The women said they had each dropped off at least one cat for care at Tiger Ranch in recent years.

"I'm sure there's probably a number of feral cats still out here," said Carrol Mazur of Harmony Township. "I dropped off cats here some years ago. I'm sure mine are all long dead.

"After several visits here, I decided that this place was horrible."

With a cage in hand, Mazur said she hoped to rescue at least one of the cats she believed were still on the loose.

Kathy Schwenning of Pittsburgh, Susan Matthews of Monroeville and Marion DelPriore of Washington, D.C., said they knew trouble would eventually find Bruno and Tiger Ranch.

The trio said they hired a local private detective last year in an effort to expose what they believed were awful conditions on the property.

"We knew something was wrong," said DelPriore, who relocated a colony of feral cats to Tiger Ranch from Washington, D.C.

Schwenning said she toured the property in 2003 and couldn't believe what she found. "All I saw were sick cats," she said.

Authorities said they decided to shut down Tiger Ranch after a seven-month undercover investigation that exposed what they described as squalid living conditions.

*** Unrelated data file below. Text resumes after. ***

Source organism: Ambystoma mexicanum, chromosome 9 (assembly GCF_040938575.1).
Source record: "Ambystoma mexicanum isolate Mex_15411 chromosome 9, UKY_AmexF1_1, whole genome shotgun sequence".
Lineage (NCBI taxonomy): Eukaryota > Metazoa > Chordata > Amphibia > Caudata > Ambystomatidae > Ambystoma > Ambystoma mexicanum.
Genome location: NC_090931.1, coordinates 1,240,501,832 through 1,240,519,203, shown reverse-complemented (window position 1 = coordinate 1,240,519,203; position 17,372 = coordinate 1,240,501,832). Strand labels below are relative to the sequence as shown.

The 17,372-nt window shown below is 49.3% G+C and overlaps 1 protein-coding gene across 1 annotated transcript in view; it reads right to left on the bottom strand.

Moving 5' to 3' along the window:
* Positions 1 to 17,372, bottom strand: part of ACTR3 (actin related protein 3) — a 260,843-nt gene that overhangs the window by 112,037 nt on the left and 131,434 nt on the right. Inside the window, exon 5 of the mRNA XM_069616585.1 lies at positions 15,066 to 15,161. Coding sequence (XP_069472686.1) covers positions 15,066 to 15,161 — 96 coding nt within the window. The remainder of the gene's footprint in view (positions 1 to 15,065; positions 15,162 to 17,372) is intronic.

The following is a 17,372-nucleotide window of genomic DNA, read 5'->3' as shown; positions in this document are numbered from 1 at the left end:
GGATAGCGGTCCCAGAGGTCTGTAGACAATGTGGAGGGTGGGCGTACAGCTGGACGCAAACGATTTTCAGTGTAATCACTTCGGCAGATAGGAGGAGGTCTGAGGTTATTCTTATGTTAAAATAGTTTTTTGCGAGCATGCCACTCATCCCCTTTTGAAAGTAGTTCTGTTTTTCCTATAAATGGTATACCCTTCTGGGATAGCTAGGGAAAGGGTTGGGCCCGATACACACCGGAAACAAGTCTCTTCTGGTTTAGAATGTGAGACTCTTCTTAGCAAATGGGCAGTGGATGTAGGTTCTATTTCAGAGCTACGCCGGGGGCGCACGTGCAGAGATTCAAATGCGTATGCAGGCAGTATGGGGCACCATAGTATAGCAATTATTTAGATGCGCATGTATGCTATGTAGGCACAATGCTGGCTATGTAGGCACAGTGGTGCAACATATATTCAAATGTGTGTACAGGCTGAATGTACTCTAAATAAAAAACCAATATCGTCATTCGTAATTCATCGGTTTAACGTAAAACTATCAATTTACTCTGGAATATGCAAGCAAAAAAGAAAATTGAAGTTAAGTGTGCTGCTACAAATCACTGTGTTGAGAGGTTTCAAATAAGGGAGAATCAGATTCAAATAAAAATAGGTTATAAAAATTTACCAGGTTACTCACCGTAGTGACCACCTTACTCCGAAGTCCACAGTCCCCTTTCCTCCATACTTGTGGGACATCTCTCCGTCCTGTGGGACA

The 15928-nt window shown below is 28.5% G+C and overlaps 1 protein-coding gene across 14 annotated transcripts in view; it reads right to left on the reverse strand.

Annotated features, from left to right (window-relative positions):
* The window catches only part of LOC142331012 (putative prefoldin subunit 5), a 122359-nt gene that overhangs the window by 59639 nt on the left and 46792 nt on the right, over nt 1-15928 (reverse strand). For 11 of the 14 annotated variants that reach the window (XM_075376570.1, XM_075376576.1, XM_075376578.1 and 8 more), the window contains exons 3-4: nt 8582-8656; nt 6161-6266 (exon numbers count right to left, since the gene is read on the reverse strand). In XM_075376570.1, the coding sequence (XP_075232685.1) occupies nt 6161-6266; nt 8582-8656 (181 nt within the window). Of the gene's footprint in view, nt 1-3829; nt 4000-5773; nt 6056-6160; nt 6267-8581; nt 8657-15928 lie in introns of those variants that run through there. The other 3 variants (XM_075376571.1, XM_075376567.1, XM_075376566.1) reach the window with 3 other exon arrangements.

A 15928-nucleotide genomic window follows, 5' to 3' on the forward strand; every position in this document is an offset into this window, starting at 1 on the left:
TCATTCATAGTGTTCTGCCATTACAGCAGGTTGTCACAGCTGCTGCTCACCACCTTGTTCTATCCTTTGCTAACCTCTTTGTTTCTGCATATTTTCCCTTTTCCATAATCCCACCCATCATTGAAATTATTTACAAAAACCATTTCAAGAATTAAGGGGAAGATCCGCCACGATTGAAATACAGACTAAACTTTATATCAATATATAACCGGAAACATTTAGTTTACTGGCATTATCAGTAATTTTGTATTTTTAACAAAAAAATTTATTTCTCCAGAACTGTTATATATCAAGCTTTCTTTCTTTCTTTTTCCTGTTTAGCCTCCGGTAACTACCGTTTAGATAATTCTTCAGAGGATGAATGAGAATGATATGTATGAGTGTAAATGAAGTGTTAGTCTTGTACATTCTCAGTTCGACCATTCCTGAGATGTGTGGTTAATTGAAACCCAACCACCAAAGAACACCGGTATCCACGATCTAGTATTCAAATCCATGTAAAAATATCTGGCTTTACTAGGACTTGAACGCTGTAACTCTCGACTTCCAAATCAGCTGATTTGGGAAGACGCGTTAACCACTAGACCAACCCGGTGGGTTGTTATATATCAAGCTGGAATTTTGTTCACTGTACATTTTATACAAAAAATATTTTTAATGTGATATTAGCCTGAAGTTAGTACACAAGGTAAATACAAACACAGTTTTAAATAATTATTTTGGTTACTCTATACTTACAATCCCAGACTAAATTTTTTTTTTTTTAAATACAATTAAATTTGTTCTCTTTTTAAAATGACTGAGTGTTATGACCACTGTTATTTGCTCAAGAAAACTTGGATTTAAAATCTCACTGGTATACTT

Lee Nesler, executive director of the Western Pennsylvania Humane Society, said her agency conducted its own investigation of the property last year but found no violations. At that time, Nesler said, Humane Society officers found about 350 cats on the property.

"Our officers felt that what she was trying to do was a good thing," Nesler said. "She obviously overextended herself."

Bruno's mother, Irene Bruno, said her daughter posted bond early Saturday. A prison official, however, said Linda Bruno failed to post bond and remained incarcerated in Allegheny County Jail on Saturday afternoon.

Irene Bruno said her daughter is being represented by Lower Burrell attorney Ron Valasek. The attorney did not return a phone call for comment.


#6 puppymom


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Posted 19 March 2008 - 08:50 AM

Tiger Ranch lawyer defends operation

A long-haired gray cat shivered in apparent fear Tuesday afternoon as it hunkered under the overhang of the shelter reserved for old cats on Tiger Ranch farm.

Linda Bruno, owner of the farm in Frazer, and Tiger Ranch volunteers are angry that the Pennsylvania branch of the Society for the Prevention of Cruelty to Animals seized more than 2,000 pounds of donated cat food and feeding bowls.

"The PSPCA left the remaining cats here with no food," said Bruno's attorney, Ron Valasek of Lower Burrell. "In fact, they went as far as to euthanize cats in front of her."

The SPCA seized more than 600 feral and sick cats, dead and alive, from Tiger Ranch farm last week after a seven-month investigation. Lisa Rodgers, SPCA director of communications, said the donated cat food was seized in order to feed the cats that were taken to a makeshift animal hospital at the former site of the Clarion County Humane Society in Shippenville. The feeding bowls were also seized.